convenience is easier then decision

You have likely heard the saying, “It’s easier to ask for forgiveness than it is to ask for permission”.  What you might not have heard, however, is that the quote isn’t really the whole story.

The real story is:

It’s easier to dismiss something you haven’t invested in then to figure out what do with something you already have.

Don’t believe me?  Why does bad code live for so long in every project I’ve ever been on?  The reason is simple.  It’s harder to do something about it once it’s already been done.  You clearly can see and understand the cost in fixing it but in the back of your head you know it already works.  If you fix it, you are committed and you can’t back out.  You gotta take the whole thing in and own it.  Instead, what do most developers do 9 times out of 8?  We complain about the code as being bad, and an eyesore and evil… because there is literally no investment in actually fixing it.

But don’t feel bad.  Customers do this all the time too.  If you asked a customer if they wanted: security, tests, new features and delivered on time… who wouldn’t say no?  If you have no concept of the actual cost of ownership on any of those above, why not say yes?  The problem therein however is that they never really invested in any of them.  Once deadlines get strained, or features aren’t finished, or quality is going south… what are the first things thrown away?  The point is that it’s not until you apply a real pressure to something do you find out what matters and what doesn’t.  The first things to go are ALWAYS the things people aren’t invested in.  Good, bad, indifferent.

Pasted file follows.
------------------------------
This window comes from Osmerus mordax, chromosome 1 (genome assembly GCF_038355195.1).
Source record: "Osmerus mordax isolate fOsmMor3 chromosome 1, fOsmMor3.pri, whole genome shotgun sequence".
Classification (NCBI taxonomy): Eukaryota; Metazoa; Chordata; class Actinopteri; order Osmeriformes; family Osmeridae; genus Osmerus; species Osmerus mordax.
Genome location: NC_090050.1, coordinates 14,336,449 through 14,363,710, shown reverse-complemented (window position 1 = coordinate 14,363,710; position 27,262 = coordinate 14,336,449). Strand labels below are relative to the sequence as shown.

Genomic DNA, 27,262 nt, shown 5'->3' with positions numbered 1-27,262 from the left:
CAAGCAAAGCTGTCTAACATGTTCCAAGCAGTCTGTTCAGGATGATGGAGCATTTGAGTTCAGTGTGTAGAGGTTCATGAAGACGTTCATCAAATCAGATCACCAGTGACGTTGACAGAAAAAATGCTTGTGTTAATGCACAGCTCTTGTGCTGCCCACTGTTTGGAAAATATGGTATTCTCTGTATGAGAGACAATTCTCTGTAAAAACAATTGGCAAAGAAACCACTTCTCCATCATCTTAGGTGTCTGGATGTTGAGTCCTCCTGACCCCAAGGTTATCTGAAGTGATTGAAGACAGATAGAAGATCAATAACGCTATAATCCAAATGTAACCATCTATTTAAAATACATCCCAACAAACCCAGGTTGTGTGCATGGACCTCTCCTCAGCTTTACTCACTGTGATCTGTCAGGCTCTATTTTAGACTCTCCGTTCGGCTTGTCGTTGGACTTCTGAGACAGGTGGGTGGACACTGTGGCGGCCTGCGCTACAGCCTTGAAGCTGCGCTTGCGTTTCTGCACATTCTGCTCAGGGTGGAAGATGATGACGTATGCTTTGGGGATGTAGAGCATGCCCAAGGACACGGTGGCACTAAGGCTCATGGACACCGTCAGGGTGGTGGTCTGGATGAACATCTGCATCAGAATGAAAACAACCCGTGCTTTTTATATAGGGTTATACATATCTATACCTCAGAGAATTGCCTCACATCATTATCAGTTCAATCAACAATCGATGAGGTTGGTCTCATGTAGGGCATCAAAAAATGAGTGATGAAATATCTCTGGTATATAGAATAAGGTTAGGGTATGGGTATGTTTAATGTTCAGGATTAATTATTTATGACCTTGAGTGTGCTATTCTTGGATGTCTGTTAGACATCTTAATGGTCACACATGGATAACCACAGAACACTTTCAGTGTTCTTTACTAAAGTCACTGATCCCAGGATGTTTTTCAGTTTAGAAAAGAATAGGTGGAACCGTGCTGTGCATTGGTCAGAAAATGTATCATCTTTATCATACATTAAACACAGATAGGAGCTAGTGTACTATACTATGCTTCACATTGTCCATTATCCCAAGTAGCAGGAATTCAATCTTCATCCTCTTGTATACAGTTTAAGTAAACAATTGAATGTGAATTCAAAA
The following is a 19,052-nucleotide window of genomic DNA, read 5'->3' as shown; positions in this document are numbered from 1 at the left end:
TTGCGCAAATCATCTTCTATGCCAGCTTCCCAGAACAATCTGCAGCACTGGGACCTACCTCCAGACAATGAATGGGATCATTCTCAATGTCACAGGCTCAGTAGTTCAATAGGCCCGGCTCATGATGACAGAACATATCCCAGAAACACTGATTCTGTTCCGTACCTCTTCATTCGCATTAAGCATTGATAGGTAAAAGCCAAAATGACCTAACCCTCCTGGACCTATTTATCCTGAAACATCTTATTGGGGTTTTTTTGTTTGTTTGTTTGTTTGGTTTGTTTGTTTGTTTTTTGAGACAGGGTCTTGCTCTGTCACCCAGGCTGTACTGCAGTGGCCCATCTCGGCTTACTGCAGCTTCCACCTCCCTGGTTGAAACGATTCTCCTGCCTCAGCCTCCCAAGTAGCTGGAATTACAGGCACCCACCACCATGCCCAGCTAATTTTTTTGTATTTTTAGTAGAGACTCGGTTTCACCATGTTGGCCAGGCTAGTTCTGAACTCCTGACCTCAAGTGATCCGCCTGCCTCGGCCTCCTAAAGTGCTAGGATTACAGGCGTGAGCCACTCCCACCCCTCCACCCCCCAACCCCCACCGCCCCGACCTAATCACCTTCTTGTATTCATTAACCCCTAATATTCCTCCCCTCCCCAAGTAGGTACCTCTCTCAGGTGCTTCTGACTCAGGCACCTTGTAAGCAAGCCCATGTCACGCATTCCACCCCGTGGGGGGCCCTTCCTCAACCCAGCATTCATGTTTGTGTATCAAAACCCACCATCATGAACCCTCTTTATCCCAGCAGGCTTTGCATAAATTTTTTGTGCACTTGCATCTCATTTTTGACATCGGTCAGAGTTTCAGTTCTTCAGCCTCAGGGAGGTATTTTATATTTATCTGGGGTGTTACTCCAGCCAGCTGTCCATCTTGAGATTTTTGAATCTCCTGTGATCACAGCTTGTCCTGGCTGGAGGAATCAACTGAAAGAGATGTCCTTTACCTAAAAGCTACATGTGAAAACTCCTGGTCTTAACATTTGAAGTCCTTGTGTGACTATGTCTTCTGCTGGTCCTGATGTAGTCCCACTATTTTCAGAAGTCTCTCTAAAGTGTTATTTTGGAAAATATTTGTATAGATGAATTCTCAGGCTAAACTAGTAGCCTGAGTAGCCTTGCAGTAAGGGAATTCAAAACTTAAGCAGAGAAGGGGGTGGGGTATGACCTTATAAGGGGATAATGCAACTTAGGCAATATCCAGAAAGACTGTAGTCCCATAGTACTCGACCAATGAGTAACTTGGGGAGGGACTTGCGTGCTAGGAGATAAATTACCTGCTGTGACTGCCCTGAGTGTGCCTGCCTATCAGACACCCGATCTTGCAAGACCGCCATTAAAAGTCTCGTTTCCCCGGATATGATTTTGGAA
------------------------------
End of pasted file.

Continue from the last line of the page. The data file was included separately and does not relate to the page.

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  • jamie  On January 8, 2010 at 2:09 am

    i don’t necessarily agree with all the points in this article below, but it brings up an alternative reason to having “bad” code lying around:

    and for the record, whenever i get a chance to “fix bad code”, i do it. and so do most of my coworkers. perhaps, they are the exception.

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